How well do parents know their adolescent children? Parent inferences of student self-concepts reflect dimensional comparison processes
Brooke Van Zanden, Herbert W. Marsh, Marjorie Seaton, Philip D. Parker, Jiesi Guo, Jasper J. Duineveld, Australian Catholic University, Australia
Learning and Instruction Volume 47, Number 1, ISSN 0959-4752 Publisher: Elsevier Ltd
The internal/external frame of reference (I/E) model posits paradoxical relations between achievement and self-concept in mathematics and verbal domains. There is strong support for the I/E model based on student self-ratings, however, reviews of self-concept research claim that the I/E model does not apply to ratings by parents and significant others. We aimed to test these claims using parent inferred self-concepts. In contrast to widely cited claims, we found support for I/E model for both students (N = 486; aged 11–17; 57.2% female) and their parents (80.5% female). Math and verbal achievement had positive effects on self-concepts in the matching domain (e.g., math achievement predicting math self-concept) but negative effects for self-concepts in the non-matching domain (e.g., math achievement predicting verbal self-concept). Integrating conflicting claims, we found support for dimensional comparison processes for inferred self-concept ratings by parents, but not for parent perceptions of student abilities similar to the measures used that were the basis of previous claims.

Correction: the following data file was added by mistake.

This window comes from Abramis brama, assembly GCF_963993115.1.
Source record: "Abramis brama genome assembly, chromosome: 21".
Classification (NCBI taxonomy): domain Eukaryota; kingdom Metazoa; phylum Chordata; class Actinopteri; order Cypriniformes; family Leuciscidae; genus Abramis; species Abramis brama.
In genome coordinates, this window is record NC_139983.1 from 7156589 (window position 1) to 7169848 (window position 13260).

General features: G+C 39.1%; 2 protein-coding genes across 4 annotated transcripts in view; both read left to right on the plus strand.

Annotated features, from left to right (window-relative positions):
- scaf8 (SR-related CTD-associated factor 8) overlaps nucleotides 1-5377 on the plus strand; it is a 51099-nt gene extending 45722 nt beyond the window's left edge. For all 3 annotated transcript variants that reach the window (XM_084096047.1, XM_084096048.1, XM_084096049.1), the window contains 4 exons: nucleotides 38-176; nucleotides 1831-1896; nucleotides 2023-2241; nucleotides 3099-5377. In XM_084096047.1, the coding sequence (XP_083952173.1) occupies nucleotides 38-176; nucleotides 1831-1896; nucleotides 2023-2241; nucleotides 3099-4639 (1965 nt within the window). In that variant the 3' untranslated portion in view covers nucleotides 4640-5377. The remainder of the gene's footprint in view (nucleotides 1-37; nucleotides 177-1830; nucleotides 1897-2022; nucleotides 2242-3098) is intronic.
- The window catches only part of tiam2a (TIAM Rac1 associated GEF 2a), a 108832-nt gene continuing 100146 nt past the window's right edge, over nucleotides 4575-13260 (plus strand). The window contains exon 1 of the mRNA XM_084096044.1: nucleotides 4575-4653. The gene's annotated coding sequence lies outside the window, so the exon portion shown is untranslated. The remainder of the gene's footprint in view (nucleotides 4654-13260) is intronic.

Van Zanden, B., Marsh, H.W., Seaton, M., Parker, P.D., Guo, J. & Duineveld, J.J. (2017). How well do parents know their adolescent children? Parent inferences of student self-concepts reflect dimensional comparison processes. Learning and Instruction, 47(1), 25-32. Elsevier Ltd.